I thought of the many steps it had taken for him to get to this place: growing up on the mission field, getting his education, marriage and family, internship and experience.  Then, I thought of the many steps that lay ahead.  What comfort there is in knowing the “steps of a good man are ordered by the Lord” (Psalm 37:23).  God has a path for my son and will be with him every step of the journey.  God has worked throughout his life to bring him to the place he is today, and with the same faithfulness, God is ready for every step in the future.
               This truth is not just for those who are following the Lord into full time service, but for everyone who is willing to walk alongside the Lord.  Over and over throughout the books of Psalms and Proverbs we read about steps, order, direction and guidance.  God is willing to show us the way if we will look to Him.  His word is the light for our path.  He never intended for us to stumble in darkness or wander about with no direction.  He wants us to know the confidence that comes from seeing where we are going and knowing we are in His will.
               But, you will say, “there are times when we cannot see the way.”  You are right.  Sometimes there may be fog on the path, or voices calling from the dark, or an inability to determine the right direction, but if we will continue by faith doing what God has shown us to do and leave the rest to him, the fog will clear and the path will be illuminated.   
I love Deuteronomy 29:29. “The secret things belong unto the LORD our God: but those things which are revealed belong unto us and to our children for ever, that we may do all the words of this law.”   This teaches me that the way to walk with the Lord is to continue by faith doing what God has shown me to do and leave the rest to Him.  When I take steps in accordance with His word and keep my eyes on Him, the path will shine and lead me to the next step with full assurance of His promises fulfilled in my life.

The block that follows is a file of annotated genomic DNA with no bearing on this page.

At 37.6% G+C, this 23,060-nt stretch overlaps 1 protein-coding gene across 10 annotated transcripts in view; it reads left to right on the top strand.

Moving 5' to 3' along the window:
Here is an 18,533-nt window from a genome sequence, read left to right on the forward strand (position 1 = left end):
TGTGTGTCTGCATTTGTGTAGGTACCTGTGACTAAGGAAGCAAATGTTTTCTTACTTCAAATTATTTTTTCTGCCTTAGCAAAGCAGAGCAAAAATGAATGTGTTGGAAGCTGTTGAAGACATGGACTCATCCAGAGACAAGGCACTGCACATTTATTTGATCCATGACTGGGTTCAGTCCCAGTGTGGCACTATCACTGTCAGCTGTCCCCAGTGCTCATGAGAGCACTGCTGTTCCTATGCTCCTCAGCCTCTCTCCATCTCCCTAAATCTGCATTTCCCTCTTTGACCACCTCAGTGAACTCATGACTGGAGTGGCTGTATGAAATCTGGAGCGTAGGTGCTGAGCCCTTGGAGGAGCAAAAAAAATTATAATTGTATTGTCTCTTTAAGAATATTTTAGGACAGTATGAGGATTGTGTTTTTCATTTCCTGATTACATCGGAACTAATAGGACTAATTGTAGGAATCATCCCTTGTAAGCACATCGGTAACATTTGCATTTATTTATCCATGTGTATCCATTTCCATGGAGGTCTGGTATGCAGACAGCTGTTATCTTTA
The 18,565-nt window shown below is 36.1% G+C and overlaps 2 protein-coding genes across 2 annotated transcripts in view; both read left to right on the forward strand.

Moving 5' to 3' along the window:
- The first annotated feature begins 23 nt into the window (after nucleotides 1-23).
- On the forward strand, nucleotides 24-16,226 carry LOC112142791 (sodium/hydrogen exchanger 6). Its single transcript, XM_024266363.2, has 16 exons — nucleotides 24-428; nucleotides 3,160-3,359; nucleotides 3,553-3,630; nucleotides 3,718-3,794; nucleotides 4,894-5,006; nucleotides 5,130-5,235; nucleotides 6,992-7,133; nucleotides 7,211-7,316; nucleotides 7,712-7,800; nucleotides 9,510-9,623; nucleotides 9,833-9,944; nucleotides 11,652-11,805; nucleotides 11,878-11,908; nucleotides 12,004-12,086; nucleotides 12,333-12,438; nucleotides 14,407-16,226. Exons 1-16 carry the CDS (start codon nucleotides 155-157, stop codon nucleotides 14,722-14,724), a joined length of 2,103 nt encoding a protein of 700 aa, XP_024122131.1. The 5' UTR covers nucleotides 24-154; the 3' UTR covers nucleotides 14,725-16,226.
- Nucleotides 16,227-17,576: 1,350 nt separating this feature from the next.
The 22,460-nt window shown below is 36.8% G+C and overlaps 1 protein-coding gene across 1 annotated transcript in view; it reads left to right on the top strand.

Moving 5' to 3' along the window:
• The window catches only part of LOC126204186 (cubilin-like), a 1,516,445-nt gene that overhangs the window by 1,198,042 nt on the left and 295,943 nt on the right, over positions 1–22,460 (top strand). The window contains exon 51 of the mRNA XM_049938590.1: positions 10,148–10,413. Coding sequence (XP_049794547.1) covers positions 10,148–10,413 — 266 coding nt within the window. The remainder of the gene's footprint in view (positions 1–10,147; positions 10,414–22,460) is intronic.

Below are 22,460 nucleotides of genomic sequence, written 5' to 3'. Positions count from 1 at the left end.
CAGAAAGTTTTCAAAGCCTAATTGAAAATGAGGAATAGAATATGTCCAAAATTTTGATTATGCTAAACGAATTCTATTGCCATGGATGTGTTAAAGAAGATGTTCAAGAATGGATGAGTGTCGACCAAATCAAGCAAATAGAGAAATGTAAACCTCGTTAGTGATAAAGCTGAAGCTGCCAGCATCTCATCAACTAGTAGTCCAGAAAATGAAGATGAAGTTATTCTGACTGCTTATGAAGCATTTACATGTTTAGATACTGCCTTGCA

My mind and heart are flooding with songs about following, taking steps, and the promise of God’s direction and provision.
“My Lord Knows the Way Through the Wilderness”, “Follow On”, “Each Step I Take” and “He Leadeth Me”, are just a few.  These songs accompany me through my journey and encourage me to take steps that will show my faith and trust in a God who truly does order my steps.

Wednesday, June 7, 2017

Week Twenty-Three - When I'm 64

Beside the Well
This week my husband celebrated his 64th birthday.  It was great fun singing that old Beatles tune to him and watching him enjoy time with his children and grandchildren.  Happy Birthday was sung many times and gifts were exchanged.  Hugs and kisses abounded along with the laughter of children and the teasing of adults.  These are rare times for missionaries and their value cannot be over-estimated. 
This morning my Bible reading took me to Proverbs 20.  Verse seven reads, “The just man walketh in his integrity: his children are blessed after him.”  I could not but stop and think of yesterday’s birthday celebrations and see how God had fulfilled this promise.
A good father is a blessing from the Lord.  A man that walks in integrity is one who knows how to walk in honesty, love and truth, understands his position in Christ, and strives to pass his faith on to his children.  A just man is one who is discerning and thoughtful in decisions and creates an atmosphere of safety and growth in the home.  He teaches his children how to navigate life planting strength, wisdom and courage in their lives.
The verse promises a blessing upon the children.  This takes time.  A father must sometimes maintain his integrity and justness for many years before he sees the fruit of his labor, but a just man will walk with integrity for as long as it takes.